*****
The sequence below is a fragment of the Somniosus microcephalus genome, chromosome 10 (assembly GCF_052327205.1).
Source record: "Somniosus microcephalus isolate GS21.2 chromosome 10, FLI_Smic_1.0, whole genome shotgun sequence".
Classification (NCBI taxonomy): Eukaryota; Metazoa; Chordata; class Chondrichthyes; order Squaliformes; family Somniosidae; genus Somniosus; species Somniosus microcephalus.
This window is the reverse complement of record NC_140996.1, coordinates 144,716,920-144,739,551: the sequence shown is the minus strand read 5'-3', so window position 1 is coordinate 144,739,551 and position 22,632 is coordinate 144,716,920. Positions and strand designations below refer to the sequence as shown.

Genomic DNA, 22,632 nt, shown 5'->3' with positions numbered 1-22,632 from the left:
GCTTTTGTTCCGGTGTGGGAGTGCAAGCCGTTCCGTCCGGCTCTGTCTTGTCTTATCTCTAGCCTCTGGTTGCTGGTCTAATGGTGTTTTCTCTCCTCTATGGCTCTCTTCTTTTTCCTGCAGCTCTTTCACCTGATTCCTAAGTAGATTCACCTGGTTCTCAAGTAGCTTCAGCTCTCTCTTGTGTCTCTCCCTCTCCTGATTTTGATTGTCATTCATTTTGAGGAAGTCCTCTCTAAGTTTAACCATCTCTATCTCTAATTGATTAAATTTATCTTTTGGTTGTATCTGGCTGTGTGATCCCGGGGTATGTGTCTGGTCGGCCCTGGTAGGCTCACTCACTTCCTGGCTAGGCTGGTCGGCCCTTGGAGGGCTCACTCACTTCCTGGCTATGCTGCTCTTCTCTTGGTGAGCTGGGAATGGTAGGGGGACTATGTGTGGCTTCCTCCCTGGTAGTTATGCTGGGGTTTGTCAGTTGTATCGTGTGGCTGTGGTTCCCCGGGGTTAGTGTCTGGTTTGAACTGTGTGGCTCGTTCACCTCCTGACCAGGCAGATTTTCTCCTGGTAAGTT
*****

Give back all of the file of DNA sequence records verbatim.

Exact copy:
The sequence below is a fragment of the Somniosus microcephalus genome, chromosome 10 (assembly GCF_052327205.1).
Source record: "Somniosus microcephalus isolate GS21.2 chromosome 10, FLI_Smic_1.0, whole genome shotgun sequence".
Classification (NCBI taxonomy): Eukaryota; Metazoa; Chordata; class Chondrichthyes; order Squaliformes; family Somniosidae; genus Somniosus; species Somniosus microcephalus.
This window is the reverse complement of record NC_140996.1, coordinates 144,716,920-144,739,551: the sequence shown is the minus strand read 5'-3', so window position 1 is coordinate 144,739,551 and position 22,632 is coordinate 144,716,920. Positions and strand designations below refer to the sequence as shown.

Genomic DNA, 22,632 nt, shown 5'->3' with positions numbered 1-22,632 from the left:
GCTTTTGTTCCGGTGTGGGAGTGCAAGCCGTTCCGTCCGGCTCTGTCTTGTCTTATCTCTAGCCTCTGGTTGCTGGTCTAATGGTGTTTTCTCTCCTCTATGGCTCTCTTCTTTTTCCTGCAGCTCTTTCACCTGATTCCTAAGTAGATTCACCTGGTTCTCAAGTAGCTTCAGCTCTCTCTTGTGTCTCTCCCTCTCCTGATTTTGATTGTCATTCATTTTGAGGAAGTCCTCTCTAAGTTTAACCATCTCTATCTCTAATTGATTAAATTTATCTTTTGGTTGTATCTGGCTGTGTGATCCCGGGGTATGTGTCTGGTCGGCCCTGGTAGGCTCACTCACTTCCTGGCTAGGCTGGTCGGCCCTTGGAGGGCTCACTCACTTCCTGGCTATGCTGCTCTTCTCTTGGTGAGCTGGGAATGGTAGGGGGACTATGTGTGGCTTCCTCCCTGGTAGTTATGCTGGGGTTTGTCAGTTGTATCGTGTGGCTGTGGTTCCCCGGGGTTAGTGTCTGGTTTGAACTGTGTGGCTCGTTCACCTCCTGACCAGGCAGATTTTCTCCTGGTAAGTT